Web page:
Everyone had high hopes and exciting plans for 2020. But come March, those plans (and hopes) were quickly dashed and put on hold.
Staring into the abyss of the unknown and nationwide lockdown, many feared for their lives and livelihoods, as they struggle to comprehend the scale of what we were all facing.
However, looking back, those businesses that were well prepared and took immediate, decisive action have fared surprisingly well. And now, during the second lockdown, things feel altogether much calmer than back in March.
Throughout this upheaval, we have seen several trends emerge — some of which are likely to continue into 2021…
Mastering remote working
The concept of remote working is nothing new. Nor is ‘work-life balance’, which has become somewhat of a buzzword over recent years. However, 2020 was probably the first time any of us began to experience true work-life balance.
This year has clearly demonstrated that working from home does actually, well, work — in the electronics industry as well as many other sectors. As such, employers have become more mindful about giving staff the tools they need to succeed whilst allowing them to ‘switch off’. Next year will be all about refining and continuing to invest in this new way of working.
Going forward, the challenge will be ensuring companies maintain a single entity, particularly in an industry like electronics where some can work remotely, but others cannot. Everybody — whether they are at home or in the factory — should feel part of the business.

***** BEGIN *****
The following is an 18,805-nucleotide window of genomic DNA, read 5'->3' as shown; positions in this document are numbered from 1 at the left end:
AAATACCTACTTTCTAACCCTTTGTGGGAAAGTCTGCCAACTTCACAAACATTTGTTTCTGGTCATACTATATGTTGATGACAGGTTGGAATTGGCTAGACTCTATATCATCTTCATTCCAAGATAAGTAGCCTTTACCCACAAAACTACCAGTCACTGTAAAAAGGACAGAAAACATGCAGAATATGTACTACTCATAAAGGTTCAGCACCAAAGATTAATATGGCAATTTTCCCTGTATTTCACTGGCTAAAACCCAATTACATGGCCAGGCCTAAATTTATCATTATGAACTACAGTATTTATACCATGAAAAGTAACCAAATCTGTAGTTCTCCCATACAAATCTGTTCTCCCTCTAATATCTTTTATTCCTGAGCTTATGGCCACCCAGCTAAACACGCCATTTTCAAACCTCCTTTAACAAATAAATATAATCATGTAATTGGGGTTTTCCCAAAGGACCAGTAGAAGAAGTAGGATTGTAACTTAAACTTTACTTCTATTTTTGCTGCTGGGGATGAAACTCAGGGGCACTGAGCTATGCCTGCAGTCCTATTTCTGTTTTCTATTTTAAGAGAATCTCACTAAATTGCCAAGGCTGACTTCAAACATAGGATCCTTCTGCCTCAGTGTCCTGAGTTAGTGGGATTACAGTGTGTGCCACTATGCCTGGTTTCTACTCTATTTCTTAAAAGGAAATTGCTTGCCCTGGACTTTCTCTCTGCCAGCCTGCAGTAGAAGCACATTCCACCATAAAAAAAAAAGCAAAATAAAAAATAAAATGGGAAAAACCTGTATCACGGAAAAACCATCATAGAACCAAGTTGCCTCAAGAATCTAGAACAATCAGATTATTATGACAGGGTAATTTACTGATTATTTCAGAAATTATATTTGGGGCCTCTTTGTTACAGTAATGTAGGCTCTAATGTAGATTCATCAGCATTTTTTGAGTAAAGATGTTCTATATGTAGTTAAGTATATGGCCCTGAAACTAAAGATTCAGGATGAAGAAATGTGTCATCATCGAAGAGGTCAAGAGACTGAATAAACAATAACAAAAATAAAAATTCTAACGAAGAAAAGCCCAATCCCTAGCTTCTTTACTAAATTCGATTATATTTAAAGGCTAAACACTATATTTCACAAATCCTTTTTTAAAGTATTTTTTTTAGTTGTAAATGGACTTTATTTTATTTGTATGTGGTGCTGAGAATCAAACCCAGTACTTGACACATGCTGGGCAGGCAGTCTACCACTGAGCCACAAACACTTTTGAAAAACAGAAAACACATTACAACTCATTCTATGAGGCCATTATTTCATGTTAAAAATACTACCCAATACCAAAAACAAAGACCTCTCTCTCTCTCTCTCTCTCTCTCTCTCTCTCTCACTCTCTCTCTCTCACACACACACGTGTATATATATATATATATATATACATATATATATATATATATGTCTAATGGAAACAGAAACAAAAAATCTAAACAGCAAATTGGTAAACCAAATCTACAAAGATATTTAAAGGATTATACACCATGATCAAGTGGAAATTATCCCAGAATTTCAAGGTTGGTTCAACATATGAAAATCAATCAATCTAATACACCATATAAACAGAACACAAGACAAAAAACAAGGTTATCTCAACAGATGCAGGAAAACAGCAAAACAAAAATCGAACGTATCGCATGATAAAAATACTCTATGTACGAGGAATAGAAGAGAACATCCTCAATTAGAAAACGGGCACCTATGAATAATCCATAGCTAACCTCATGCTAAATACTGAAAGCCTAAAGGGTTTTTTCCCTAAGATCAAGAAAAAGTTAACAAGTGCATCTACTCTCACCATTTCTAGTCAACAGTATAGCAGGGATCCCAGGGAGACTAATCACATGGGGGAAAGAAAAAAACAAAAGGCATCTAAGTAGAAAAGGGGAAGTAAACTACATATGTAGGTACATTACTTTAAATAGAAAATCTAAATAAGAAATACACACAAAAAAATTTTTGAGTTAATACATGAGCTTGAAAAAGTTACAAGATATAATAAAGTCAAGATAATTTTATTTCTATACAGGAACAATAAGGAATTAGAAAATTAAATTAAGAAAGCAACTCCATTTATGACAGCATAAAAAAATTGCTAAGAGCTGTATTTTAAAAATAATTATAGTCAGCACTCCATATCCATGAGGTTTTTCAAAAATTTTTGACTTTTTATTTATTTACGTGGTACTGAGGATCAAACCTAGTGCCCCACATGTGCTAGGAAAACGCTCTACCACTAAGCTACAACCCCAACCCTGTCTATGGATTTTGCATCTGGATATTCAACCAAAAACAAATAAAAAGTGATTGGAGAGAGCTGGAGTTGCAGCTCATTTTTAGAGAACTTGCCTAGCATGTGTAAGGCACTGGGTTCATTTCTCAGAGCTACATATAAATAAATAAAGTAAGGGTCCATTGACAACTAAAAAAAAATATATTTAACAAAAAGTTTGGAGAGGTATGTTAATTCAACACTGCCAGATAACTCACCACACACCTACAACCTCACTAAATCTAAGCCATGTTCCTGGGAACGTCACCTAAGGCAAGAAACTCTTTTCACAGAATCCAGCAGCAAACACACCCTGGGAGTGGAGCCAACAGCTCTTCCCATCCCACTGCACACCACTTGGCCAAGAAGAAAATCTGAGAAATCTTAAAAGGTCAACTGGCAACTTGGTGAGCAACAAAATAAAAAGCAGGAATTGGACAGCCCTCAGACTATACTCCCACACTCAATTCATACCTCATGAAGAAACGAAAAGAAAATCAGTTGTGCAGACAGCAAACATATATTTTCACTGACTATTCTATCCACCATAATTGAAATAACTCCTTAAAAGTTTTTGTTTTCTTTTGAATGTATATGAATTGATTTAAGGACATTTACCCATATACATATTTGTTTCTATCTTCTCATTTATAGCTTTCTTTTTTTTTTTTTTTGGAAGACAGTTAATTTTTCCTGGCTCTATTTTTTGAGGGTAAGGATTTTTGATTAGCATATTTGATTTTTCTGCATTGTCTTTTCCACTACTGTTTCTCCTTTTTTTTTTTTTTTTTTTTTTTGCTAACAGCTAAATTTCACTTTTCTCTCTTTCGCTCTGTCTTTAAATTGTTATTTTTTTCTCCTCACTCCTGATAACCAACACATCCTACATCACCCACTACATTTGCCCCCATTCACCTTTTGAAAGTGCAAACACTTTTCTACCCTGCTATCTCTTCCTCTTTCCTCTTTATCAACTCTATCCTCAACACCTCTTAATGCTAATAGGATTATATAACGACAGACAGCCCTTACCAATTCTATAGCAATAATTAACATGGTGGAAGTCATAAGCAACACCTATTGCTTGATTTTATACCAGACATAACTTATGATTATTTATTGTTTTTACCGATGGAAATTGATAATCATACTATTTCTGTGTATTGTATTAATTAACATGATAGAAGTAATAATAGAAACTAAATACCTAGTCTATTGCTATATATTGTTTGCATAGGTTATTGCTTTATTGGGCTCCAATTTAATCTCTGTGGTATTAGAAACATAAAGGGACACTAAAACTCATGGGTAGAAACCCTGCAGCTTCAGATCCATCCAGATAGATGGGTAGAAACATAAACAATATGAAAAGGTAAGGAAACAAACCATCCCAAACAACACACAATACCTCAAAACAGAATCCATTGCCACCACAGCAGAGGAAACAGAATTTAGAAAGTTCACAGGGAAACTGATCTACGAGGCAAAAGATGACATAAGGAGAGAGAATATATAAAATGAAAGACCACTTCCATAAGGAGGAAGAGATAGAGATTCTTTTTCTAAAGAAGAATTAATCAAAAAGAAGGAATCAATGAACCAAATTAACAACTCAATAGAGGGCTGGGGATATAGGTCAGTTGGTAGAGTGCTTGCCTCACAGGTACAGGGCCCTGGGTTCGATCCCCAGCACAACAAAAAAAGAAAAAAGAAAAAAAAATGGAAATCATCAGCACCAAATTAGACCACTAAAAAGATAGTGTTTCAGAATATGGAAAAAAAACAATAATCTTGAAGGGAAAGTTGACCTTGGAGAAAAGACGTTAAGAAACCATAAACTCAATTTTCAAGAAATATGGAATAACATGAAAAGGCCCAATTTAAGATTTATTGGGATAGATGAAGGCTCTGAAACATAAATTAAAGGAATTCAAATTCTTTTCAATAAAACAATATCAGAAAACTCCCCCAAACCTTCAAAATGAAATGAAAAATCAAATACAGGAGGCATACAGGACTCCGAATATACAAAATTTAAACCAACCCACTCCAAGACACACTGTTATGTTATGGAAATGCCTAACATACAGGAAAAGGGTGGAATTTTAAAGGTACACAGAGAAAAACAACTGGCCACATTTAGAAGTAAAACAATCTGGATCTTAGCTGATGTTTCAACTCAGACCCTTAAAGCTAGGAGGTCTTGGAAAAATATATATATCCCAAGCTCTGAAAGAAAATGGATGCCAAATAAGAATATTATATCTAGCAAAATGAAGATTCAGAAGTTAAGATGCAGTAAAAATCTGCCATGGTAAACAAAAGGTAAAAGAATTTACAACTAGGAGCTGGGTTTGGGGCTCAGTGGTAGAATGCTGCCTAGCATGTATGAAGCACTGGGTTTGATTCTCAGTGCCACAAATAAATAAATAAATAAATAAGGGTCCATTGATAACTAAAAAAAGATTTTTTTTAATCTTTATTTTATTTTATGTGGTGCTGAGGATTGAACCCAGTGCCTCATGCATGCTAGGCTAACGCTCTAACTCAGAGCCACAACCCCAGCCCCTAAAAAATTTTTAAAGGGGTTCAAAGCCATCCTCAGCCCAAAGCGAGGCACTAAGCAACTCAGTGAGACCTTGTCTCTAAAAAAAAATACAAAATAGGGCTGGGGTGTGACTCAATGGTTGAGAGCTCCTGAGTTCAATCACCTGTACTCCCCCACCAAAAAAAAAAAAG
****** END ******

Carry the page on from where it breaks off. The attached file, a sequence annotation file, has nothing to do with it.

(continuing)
The technology revolution has also accelerated this year. Already, it has played a significant role in connecting all areas of business. In 2021, it will become even more crucial to maintain strong integration and communications — with team members as well as suppliers and customers.
The past year has raised a lot of questions about risk management, which will feature highly on OEMs’ agendas next year. Customers are likely to start asking a lot more questions about how companies are managing risk as part of their selection criteria. As such, electronics manufacturers will need to reconsider where they invest their capital expenditure, looking at automation technologies to help audit, manage and mitigate risks.
Diversifying supply chains and offerings
Another key thing we have seen in 2020 is the importance of diversifying supply chains and service offerings. Those companies that had limited their supply chains to one region will have struggled this year in the face of lockdowns and travel restrictions. However, those with a diverse supply chain could be more flexible — meaning they were able to shift operations easily to another location.
Equally, companies with experience across a broad range of industries will have remained strong. On the other hand, those that only operate in a niche market may have suffered if demand suddenly dropped.
Again, the focus for 2021 will be keeping options open and mitigating risks to ensure businesses are well placed to handle and adapt to external influences.
Finding new opportunities in Brexit
Of course, we cannot look to 2021 without touching on Brexit. At the beginning of 2020, Brexit was all anyone could talk about. Then the pandemic hit and, suddenly, Brexit fell right to the bottom of the priorities pile.
However, whichever camp you are in, one thing is certain: Brexit is happening. The transition period ends on the 31st of December, so businesses will need to make the most out of the situation and adapt. Things change — that is the way of the world. And those who can exploit these changes and capitalise on them will flourish going forward.
We can undoubtedly expect to see manufacturers using the first quarter of 2021 to look for and explore new opportunities in various areas — and that is a very exciting prospect.